Peninsula Winter Games offer family fun

Chances are kids that attend the 36th annual Peninsula Winter Games will not be bored. Whether it’s taking a ride on the ice slide, rolling a strike at ice bowling, watching the Native Youth Olympics, watching the fireworks Saturday night or competing in the Monopoly tournament, just to name a few — there will be plenty of events that will keep kids busy all day long. 


“We just have all kinds of things for kids to do,” Soldotna Chamber of Commerce executive director Michelle Glaves said.

The annual event is put on by the Soldotna Chamber of Commerce at the Soldotna Sports Complex, with help from many local and state sponsors. There will be outdoor and indoor events at the complex, that way, kids can go inside and warm up and then go back outside, Glaves said.

“They can come in out of the cold and go out and do some sliding and ice bowling and all that good stuff,” Glaves said. “(Or) take a snowmachine ride and come indoors and jump in the (inflatable) house and get warm again.”

In addition to the events taking place at the Sports Center, the 9th annual Native Youth Olympics will be going on at Soldotna Middle School Friday through Sunday. The competition used to include three small teams; now the field has grown to about seven to nine teams, organizer Amber Glenzel said. Glenzel estimates about 75 to 100 participants in this year’s games. The games themselves provide a cultural perspective for participants and spectators. 

“I think one of the main things that I’ve always tried to bring the community with the (competition) is just the cultural awareness of the different cultures out there and different activities,” Glenzel said. “Most of the games were based off of traditional hunting and gathering skills and (Alaska Natives) needed those skills to survive.

“So these games are a part of Alaska Native culture and it’s something that everyone here in Alaska should be able to watch and participate in.”

This year, Glenzel was able to secure the Eskimo Blanket Toss blanket, which has been brought down from the World Eskimo Youth Olympics, she said. The blanket toss is new this year to the Peninsula.

“That’s going to be exciting to see that down here for a change,” Glenzel said.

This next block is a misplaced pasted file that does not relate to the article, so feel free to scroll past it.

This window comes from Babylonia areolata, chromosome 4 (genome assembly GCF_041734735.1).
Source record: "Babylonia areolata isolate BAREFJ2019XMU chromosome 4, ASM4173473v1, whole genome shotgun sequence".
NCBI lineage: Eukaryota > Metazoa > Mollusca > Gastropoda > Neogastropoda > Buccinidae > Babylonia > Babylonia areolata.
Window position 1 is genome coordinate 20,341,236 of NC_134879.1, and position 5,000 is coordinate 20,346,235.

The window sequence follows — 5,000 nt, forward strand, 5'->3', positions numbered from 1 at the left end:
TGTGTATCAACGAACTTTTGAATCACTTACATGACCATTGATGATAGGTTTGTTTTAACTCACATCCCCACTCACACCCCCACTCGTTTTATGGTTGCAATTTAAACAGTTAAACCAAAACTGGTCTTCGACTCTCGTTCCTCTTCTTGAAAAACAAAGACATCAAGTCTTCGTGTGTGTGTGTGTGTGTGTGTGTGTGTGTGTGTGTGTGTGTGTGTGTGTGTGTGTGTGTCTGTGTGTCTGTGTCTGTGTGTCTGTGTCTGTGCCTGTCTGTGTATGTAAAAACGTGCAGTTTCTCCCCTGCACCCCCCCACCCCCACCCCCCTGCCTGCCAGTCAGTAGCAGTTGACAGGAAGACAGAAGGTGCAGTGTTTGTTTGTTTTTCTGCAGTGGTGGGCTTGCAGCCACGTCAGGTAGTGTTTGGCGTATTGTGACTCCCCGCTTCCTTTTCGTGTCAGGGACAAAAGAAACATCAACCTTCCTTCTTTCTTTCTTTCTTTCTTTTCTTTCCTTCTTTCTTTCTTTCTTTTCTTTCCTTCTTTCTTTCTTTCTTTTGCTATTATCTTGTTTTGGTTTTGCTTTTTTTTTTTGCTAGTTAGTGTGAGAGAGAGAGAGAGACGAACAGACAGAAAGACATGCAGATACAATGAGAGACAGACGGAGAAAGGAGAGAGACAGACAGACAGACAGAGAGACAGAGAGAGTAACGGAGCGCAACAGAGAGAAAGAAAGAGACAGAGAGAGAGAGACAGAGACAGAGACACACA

The blanket has about 60 handles for people to grab a hold of and launch participants in to the air, Glenzel said.

“It’s phenomenal to watch,” she said. “I’ve seen people do backflips while being tossed in the air.”

Glenzel is hoping for warm weather so the blanket toss can be performed outside, but if that’s not the case, it will be inside at Soldotna Middle School around 3:45 or 4 p.m.

Glaves said there were changes to the ice sculptures this year. There are 25 sculptures between Kenai and Soldotna at local businesses, she said. Punch cards will be handed out for residents to visit at least 10 sculptures and have their card stamped by the businesses in the next couple of weeks, she said. The returned cards will be put in a drawing to receive a free round-trip ticket from Era Aviation. 


For a schedule of the Native Youth Olympics, and all of the weekend’s events visit


Logan Tuttle can be reached at



Peninsula Winter Games schedule:

Friday — Native Youth Olympics — Soldotna Middle School starting at 6:30 p.m.

Saturday — Native Youth Olympics — SMS starting at 9 a.m.

Saturday — Kids Monopoly Tournament (Ages 8-18) — Soldotna Sports Center, 10 a.m. check-in, games begin at 10:30 a.m.

Saturday — 28th Annual Tustumena 200 Sled Dog Race — Mile 112 Sterling Highway, 11 a.m. official start

Saturday — Kids Carnival at the Soldotna Sports Center, noon to 6 p.m. Free Lunch for all and Dinner free for kids.

Saturday — Fireworks at the Soldotna Sports Center, 6:30 p.m.


List of events:

Ice cream social courtesy of Kenai Peninsula Food Bank

Kenai Chamber of Commerce Ice Bowling

Home Depot Craft

Fred Meyer Ice a Cookie

The Study’s Amazing Race

Skyview/SoHi Face Painting

Kenai Watershed Forum Scavenger Hunt

Sportsmans Warehouse Archery